About Exhibition

2 May 2022 - 22 May 2022

When we decide to trace the history of a dog, we cannot but tell the tale of the cooking pot that made the meat tasty, likewise no chef can cook the fireweed vegetables enough to rid it of its scent. These above statements set the tune for the exhibition you are viewing now. It is the reason as you would find out soon that this exhibition is being held in the first place and subsequently carrying the messages with which it has been laden. The number two is significant in a number of senses, I mean “Can two walk together, except they be agreed?” the answer to this biblical rhetorical question needs no guessing to answer.

Historically, the artists on display have a long history together. They are graduates of the philosophically aligned Ife Art School, having been properly initiated into the depth of ideology springing forth wisdom from “The Source ” as Ife is popularly designated. This is the reason for the dynamism in the approach to the arts that you will find in their works, from materials to medium and execution. They have engaged arts beyond aesthetics while retaining the lure of aesthetics, they have engaged the subject of art as a tool to inspire social debates and address human issues. While some may call them social commentators, these artists are beyond commentary; they are in a manner of speaking society’s conscience, drilling deep into the annals of human interactions like engineers to create works that address the hidden issues of man’s day to day life, drawing from history and a keen observation of their immediate and lager environment. If art was a coin produced in Ile-Ife, Toro and Badru have by the reason of this exhibition qualified to be the two sides of that coin amongst the numerous prodigious artists the school has produced. While Badru is a textile graduate of the Ife Art School, Toro is a painting graduate and both of them are by the evidence before you, distinctions in their rights.

Two sides of a coin is the parable that exposes the ideals of this exhibition titled Me & Him. It is the interrogation of the decision of two artists and their diversity of expressions using arts as a vehicle. From the theme one may infer that there is a side “Me” and side “Him” of the exhibition coin and that side is not a constant because if you view from Badru’s side Toro becomes side him and vice versa. While it may be the intention of the artists to leave the audience to fix the puzzle on who is Me and Him amongst them, it is more revealing for this writing that the exhibition title is a puzzle with two sides seeking answers, as earlier mentioned the number two is important in this exhibition -Two artists, Two Unique expressions and two streams of messages, but the coin remains the same.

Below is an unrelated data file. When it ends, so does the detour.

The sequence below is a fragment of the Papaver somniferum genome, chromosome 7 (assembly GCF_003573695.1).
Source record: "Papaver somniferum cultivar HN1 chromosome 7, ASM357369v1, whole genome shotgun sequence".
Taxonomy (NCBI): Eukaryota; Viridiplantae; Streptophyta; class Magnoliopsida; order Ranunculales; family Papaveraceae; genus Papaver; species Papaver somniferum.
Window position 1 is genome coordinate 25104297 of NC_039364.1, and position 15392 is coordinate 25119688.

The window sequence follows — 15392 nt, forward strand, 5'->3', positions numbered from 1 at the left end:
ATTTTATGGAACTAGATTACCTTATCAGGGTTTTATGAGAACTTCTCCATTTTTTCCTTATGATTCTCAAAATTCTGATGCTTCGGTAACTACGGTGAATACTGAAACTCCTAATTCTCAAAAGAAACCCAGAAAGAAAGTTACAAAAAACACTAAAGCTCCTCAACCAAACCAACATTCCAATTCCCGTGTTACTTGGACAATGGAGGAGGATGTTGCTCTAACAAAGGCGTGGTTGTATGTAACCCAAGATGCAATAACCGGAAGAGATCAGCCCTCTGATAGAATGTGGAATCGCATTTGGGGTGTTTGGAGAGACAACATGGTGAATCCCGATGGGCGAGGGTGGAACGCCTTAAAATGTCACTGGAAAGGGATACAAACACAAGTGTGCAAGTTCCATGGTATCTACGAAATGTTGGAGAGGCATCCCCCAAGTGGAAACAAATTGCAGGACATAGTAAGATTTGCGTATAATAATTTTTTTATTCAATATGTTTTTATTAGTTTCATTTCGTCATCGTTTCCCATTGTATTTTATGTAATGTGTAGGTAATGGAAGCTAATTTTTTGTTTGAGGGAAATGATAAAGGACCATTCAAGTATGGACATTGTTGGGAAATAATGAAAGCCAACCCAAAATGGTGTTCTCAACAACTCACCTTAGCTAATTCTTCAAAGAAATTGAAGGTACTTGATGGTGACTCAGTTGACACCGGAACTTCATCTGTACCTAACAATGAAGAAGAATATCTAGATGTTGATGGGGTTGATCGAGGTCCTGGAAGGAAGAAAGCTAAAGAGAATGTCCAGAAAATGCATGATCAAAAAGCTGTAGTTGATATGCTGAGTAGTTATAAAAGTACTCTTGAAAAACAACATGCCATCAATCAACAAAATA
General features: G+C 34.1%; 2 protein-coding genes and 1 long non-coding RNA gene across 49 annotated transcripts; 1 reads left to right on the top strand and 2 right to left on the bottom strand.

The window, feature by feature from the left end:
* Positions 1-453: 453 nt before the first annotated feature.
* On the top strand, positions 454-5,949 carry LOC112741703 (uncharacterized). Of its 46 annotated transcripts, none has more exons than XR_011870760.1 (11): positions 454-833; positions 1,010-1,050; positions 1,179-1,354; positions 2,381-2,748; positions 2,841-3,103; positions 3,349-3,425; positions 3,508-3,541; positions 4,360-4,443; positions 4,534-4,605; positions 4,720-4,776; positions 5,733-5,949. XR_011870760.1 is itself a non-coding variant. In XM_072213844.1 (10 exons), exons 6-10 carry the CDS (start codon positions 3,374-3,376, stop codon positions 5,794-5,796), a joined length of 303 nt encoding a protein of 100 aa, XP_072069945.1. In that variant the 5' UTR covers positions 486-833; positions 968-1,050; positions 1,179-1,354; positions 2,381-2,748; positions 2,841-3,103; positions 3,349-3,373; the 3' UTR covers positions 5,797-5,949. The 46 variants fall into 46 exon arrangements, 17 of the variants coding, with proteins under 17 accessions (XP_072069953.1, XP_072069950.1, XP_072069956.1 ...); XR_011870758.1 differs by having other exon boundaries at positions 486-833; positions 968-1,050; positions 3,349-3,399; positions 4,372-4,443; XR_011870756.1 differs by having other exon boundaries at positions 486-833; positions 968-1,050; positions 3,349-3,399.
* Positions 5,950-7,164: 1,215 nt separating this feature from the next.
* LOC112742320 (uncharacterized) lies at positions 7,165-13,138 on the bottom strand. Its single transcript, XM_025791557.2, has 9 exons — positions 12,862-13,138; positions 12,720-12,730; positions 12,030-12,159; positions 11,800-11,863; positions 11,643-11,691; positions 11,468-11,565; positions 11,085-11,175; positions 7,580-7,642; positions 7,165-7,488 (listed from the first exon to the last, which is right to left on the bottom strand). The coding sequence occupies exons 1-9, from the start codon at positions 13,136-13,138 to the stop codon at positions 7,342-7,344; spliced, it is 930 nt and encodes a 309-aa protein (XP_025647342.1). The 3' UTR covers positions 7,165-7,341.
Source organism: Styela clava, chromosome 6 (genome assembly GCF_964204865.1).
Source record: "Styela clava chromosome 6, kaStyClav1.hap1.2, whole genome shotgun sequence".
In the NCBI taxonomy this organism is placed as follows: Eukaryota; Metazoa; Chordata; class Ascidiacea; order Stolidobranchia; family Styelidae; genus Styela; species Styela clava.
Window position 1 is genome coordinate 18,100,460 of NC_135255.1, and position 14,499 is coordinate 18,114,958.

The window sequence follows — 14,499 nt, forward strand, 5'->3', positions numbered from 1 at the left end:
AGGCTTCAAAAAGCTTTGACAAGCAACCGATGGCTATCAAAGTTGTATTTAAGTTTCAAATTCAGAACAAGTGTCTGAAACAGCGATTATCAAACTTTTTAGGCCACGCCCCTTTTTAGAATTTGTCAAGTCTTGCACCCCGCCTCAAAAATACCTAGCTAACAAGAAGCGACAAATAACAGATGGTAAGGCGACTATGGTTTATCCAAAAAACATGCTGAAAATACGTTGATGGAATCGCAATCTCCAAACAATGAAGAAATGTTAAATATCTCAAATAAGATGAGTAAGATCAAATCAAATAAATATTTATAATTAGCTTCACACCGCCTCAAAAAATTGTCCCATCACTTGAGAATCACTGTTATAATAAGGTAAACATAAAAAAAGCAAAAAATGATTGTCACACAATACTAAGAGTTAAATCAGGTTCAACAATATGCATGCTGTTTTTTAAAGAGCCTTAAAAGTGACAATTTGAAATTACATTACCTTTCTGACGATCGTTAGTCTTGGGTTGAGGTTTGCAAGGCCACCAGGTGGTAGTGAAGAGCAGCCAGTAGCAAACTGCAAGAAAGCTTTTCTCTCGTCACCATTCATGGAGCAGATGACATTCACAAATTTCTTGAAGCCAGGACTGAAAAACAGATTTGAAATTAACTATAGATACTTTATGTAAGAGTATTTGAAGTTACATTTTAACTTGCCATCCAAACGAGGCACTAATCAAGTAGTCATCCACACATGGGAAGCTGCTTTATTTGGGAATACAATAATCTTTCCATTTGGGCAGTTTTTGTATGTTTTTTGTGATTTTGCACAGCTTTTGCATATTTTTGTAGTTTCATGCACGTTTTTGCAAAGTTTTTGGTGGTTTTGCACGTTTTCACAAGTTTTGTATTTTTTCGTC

Badru’s Side of the Coin
If you are familiar with Badru and his sojourn as an artist, one thing you cannot deny is the obvious and continuous evolution of his style. In a way of description, Badru is an “Alara” and Ara ii tan nile alara which could be translated as “there’s no end to the wonders in the mind of a creator” but in a more grammatically acceptable sense “wonders never end”. Badru is a potpourri of restless experimentation always trying his hands on new things especially in the combination of materials and mediums to express his ideas.

However, one constant in his evolution has been the deployment of African inspired motifs as a unit of inspiration for his many expressions. The bond between Badru and the use of these African motifs is inseparable as he has evolved the use of these traditional motifs, finding meaning for them in contemporary themes, when you thought to have seen the most of Badru, his styles and bond with African motif (chiefly Adire), he brings up a new one and you wonder How come?

Toro’s Side of the Coin
Toro is a draughtsman and this is perhaps his most valuable asset after his artistic mind. I dare to say, anything Toro cannot express in drawing cannot be expressed. He painstakingly interprets ideas using lines and shapes. He combines this with an understanding of the interplay of light on objects and you cannot but notice this seeming obsession in his works laying one brush stroke against another.